Book chronicles Howsam's role
By John Erardi • firstname.lastname@example.org • June 11, 2009
Another month, another book on the Big Red Machine, but this one is exclusively about the architect, the late Bob Howsam.
Author Daryl Smith, who had "seven or eight" telephone interviews with Howsam from 2004 through early 2008, and about seven hours of face-to-face time, says his book is the first to delve exclusively into Howsam's role in building the Reds into the best franchise in baseball in the 1970s.
Howsam may yet be elected to the Baseball Hall of Fame. A call Wednesday to Cooperstown by The Enquirer turned up the fact that in the most recent Hall of Fame vote (2007) for executives, Howsam was the leading vote-getter among general managers with 25 percent of the vote; 75 percent is needed for induction. With time, Howsam's percentage could grow, because there are so many GMs, owners and baseball writers who are aware of Howsam's work. These people make up the veterans' committee which elects executives to the Hall of Fame.
In the 2007 election - which inducted former commissioner Bowie Kuhn, former Dodgers owner Walter O'Malley and former Pirates owner Barney Dreyfuss - the voters included Cardinals owner Bill DeWitt, whose father ran the Reds.
Smith cites Howsam's Hall worthiness as including the fact that he led two franchise over the 2 million mark in annual attendance (St. Louis and Cincinnati), built the Big Red Machine into what most experts regard as one of the best five baseball teams in history (some believe it is No. 2 all-time behind only the 1927 Yankees), and helped bring the Rockies expansion franchise to Colorado, his native state.
"I think it was out of respect for former Cardinals owner August Busch that Mr. Howsam didn't want me to include it in the book that he modernized the Cardinals' (marketing and) ticketing operation, bringing in season tickets (and group sales)."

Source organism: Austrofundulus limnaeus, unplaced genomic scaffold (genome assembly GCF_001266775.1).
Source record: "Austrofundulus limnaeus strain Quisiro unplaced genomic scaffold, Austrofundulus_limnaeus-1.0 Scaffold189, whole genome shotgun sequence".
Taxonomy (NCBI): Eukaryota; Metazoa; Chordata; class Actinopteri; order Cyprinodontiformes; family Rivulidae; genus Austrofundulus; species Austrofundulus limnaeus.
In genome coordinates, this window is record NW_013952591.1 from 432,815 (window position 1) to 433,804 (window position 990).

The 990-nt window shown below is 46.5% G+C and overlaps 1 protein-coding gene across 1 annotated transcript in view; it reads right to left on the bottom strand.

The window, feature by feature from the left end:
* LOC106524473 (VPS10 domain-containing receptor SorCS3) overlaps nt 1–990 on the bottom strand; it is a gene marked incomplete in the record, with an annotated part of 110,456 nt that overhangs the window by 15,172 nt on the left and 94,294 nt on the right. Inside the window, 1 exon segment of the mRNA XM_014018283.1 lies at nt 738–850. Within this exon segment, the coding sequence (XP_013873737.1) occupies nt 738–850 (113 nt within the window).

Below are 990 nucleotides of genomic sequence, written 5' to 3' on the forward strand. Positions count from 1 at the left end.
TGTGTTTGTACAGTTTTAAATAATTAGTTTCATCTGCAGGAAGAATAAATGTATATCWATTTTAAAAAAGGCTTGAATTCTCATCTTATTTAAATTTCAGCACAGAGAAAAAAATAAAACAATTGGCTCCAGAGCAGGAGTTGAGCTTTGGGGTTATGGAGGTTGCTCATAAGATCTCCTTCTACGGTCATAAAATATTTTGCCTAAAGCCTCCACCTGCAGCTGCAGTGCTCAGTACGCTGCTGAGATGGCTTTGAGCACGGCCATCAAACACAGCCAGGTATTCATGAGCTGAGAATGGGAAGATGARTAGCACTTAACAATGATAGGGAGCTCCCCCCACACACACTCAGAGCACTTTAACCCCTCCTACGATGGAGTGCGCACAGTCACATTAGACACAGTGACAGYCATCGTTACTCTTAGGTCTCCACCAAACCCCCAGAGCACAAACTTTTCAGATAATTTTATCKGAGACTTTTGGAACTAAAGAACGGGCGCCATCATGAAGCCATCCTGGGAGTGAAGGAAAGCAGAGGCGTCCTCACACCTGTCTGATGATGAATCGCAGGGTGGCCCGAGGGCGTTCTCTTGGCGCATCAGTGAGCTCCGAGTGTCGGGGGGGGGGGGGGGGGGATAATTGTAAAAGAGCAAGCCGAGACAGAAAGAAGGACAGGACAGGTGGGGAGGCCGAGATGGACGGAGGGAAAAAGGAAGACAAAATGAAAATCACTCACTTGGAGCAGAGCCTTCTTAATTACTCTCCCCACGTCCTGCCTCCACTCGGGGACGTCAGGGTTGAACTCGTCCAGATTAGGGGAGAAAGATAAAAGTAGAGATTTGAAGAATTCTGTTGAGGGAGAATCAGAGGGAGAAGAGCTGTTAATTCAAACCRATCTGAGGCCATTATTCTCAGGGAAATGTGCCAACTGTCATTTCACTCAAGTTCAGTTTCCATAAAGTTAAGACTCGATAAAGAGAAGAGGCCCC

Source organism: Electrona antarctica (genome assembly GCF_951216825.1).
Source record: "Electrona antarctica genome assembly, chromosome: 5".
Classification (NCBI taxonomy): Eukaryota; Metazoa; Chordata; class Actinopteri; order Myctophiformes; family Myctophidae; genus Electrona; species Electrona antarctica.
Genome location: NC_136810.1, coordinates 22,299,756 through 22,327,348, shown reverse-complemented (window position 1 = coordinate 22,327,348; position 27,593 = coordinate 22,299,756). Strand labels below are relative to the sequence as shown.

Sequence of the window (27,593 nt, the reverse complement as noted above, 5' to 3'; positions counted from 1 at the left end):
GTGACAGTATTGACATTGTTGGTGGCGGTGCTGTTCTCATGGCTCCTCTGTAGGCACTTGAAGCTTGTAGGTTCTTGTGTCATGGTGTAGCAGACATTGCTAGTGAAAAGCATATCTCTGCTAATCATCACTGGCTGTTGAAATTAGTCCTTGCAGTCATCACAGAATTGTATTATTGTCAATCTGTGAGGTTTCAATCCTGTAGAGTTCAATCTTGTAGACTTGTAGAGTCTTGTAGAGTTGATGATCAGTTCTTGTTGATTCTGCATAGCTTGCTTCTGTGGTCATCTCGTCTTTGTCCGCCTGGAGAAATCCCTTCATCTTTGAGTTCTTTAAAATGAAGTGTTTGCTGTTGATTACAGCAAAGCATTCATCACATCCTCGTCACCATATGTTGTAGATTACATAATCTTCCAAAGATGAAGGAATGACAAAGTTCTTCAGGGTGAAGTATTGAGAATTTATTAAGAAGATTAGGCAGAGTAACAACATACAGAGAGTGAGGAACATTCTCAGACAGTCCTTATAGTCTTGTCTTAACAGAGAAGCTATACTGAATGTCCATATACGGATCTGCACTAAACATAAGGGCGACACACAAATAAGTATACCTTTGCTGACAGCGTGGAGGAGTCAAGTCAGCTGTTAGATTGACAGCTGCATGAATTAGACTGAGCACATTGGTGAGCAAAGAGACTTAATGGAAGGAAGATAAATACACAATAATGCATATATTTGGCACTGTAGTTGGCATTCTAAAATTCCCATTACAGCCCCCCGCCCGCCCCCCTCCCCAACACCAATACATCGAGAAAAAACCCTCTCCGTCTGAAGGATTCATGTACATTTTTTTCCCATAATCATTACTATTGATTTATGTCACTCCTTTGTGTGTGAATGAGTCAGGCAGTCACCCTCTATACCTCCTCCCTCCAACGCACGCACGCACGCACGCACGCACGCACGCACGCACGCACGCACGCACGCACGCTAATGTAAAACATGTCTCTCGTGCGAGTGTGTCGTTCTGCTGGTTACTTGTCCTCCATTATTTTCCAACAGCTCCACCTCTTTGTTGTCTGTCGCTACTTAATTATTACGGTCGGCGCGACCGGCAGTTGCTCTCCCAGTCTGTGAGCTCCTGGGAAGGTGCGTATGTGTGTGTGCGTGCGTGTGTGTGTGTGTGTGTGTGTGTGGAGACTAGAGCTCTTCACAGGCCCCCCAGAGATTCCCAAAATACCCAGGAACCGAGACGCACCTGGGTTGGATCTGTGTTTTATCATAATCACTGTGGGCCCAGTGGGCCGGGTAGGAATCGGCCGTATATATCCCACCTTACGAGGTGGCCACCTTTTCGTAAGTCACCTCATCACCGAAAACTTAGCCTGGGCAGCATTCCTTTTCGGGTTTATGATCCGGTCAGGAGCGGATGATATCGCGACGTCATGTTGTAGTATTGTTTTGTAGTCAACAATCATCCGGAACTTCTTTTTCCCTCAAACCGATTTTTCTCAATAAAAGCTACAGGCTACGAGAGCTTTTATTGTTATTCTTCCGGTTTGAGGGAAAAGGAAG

Even though Smith had been told by former manager Sparky Anderson that Howsam was a very considerate person - scouts over the years have commented on the same thing - Smith was struck when he saw it for himself.
"He was a complete and total gentleman, very polite and considerate," Smith says. "Unbelievably so ... When (my wife and I) entered the dining room, he introduced us to several of his friends and said, 'Joe and Sue, we would like you to meet our friends Kelly and Daryl.' He was genuinely interested in us.
"He'd think through answers before he gave them. If somebody asked him to solve a problem, he would think long and hard and then take action. Whether it was how to provide for his grandchildren's future or how to keep the memory alive of an individual who had been important in Sun City, Ariz. He was the same with baseball."
Howsam made over the Reds business structure when he came to Cincinnati from St. Louis in 1967.
"The thing he was proudest of about his work with the Reds was the type of organization (he had transformed them into becoming)," Smith says. "He knew the franchise (had become) admired, and that meant a great deal to him. He was also very happy that he had such a positive impact on the city of Cincinnati.
"Baseball-wise, his proudest moment was the sweep of the Yankees. He had their Triple-A club in Denver during the 1950s, so he knew the organization well when they were at their peak. For his Reds team to demolish the Yankees (with a four-game World Series sweep in 1976) really validated his baseball life's work."
The other franchise that Howsam admired was the Los Angeles Dodgers.
"He'd bring every scout to Riverfront Stadium in August or September for a Dodgers series and say, 'Here's what we're up against,' " Smith describes. "He had tremendous respect for Walter O'Malley (and later his son, Peter). Mr. Howsam was amazed at how Mr. O'Malley would work his magic at the owners' meetings. Mr. O'Malley would start talking as if he was on the opposition's side on a certain issue, but by the time he got done he had pulled everyone in the room around to seeing it his way."
Of the Reds players, Howsam thought most highly of Tony Perez, with Joe Morgan second, Smith says.
How did Howsam feel about Pete Rose?
"We didn't talk a lot about Pete until the end of (the big May 2005) interview. He told me he knew many people in baseball had been fighting hard to get Pete in the Hall of Fame. But when Pete came out ... (in a book) and admitted that he indeed had bet on baseball (even though Rose first admitted it to baseball commissioner Bud Selig), they 'dropped him like a hot rock,' (Howsam said)," Smith recalls. "Mr. Howsam did not believe Pete should be in the Hall of Fame (because he had bet on the Reds)."
But Howsam gave Rose his due as a player.
"He marveled at how Pete could basically psyche the other team out," Smith says. "(Howsam noted how) Pete would really challenge other teams and players and often they'd back down. Mr. Howsam said they had almost (such) an awe or respect for Pete ... that it (became) a practical reality."